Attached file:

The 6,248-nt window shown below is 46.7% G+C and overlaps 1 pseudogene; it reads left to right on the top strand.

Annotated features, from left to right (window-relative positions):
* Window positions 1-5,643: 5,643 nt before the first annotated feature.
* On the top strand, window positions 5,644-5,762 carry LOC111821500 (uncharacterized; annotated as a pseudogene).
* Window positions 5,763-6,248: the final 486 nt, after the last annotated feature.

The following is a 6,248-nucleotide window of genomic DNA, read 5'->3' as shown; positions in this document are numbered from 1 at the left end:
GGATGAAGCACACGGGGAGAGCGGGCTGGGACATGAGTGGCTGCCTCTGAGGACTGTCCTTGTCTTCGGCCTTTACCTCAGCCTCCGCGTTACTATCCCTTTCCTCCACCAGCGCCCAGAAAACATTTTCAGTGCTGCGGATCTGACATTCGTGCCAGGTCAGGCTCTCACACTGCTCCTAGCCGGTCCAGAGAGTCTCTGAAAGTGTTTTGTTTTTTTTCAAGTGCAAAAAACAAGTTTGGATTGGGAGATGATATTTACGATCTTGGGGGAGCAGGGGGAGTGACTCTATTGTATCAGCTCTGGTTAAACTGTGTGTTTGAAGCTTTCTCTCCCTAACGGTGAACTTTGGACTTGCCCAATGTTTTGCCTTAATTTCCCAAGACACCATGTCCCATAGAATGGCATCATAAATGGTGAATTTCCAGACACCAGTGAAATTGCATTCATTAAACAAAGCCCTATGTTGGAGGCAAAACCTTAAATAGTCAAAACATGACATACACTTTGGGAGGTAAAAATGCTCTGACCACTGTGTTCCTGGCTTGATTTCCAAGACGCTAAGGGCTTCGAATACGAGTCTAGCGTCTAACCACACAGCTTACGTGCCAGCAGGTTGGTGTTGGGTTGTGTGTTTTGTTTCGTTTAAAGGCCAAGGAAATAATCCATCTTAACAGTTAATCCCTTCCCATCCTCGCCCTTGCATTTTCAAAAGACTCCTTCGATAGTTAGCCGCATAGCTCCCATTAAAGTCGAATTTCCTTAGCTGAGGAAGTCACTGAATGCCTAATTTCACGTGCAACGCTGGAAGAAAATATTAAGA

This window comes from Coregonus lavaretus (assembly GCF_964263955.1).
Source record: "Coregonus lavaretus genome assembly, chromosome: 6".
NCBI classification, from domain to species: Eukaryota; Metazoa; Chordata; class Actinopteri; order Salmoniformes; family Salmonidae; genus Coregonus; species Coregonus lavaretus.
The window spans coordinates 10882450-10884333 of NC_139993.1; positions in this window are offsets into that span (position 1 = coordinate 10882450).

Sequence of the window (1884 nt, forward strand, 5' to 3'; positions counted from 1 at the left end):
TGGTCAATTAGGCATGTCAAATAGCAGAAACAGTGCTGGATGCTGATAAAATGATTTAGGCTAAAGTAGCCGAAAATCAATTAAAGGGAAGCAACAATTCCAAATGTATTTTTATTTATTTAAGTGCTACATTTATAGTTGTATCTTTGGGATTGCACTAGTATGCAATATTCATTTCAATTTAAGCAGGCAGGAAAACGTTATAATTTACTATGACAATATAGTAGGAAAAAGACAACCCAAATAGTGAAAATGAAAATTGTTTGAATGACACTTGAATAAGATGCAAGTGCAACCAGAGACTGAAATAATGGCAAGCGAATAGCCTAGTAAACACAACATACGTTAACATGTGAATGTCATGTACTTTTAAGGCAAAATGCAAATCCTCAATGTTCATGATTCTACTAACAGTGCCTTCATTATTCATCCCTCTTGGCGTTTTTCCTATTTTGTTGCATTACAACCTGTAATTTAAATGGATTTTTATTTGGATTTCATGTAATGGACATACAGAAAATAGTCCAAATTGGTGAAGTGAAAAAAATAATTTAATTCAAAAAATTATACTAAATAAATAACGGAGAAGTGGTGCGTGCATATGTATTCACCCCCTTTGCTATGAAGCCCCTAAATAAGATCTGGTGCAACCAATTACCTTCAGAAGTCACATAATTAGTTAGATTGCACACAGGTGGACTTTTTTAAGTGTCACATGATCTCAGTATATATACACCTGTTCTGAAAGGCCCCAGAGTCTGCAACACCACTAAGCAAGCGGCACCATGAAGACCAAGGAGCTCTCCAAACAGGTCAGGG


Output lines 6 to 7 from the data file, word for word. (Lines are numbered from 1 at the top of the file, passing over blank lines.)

The following is a 6,248-nucleotide window of genomic DNA, read 5'->3' as shown; positions in this document are numbered from 1 at the left end:
GGATGAAGCACACGGGGAGAGCGGGCTGGGACATGAGTGGCTGCCTCTGAGGACTGTCCTTGTCTTCGGCCTTTACCTCAGCCTCCGCGTTACTATCCCTTTCCTCCACCAGCGCCCAGAAAACATTTTCAGTGCTGCGGATCTGACATTCGTGCCAGGTCAGGCTCTCACACTGCTCCTAGCCGGTCCAGAGAGTCTCTGAAAGTGTTTTGTTTTTTTTCAAGTGCAAAAAACAAGTTTGGATTGGGAGATGATATTTACGATCTTGGGGGAGCAGGGGGAGTGACTCTATTGTATCAGCTCTGGTTAAACTGTGTGTTTGAAGCTTTCTCTCCCTAACGGTGAACTTTGGACTTGCCCAATGTTTTGCCTTAATTTCCCAAGACACCATGTCCCATAGAATGGCATCATAAATGGTGAATTTCCAGACACCAGTGAAATTGCATTCATTAAACAAAGCCCTATGTTGGAGGCAAAACCTTAAATAGTCAAAACATGACATACACTTTGGGAGGTAAAAATGCTCTGACCACTGTGTTCCTGGCTTGATTTCCAAGACGCTAAGGGCTTCGAATACGAGTCTAGCGTCTAACCACACAGCTTACGTGCCAGCAGGTTGGTGTTGGGTTGTGTGTTTTGTTTCGTTTAAAGGCCAAGGAAATAATCCATCTTAACAGTTAATCCCTTCCCATCCTCGCCCTTGCATTTTCAAAAGACTCCTTCGATAGTTAGCCGCATAGCTCCCATTAAAGTCGAATTTCCTTAGCTGAGGAAGTCACTGAATGCCTAATTTCACGTGCAACGCTGGAAGAAAATATTAAGA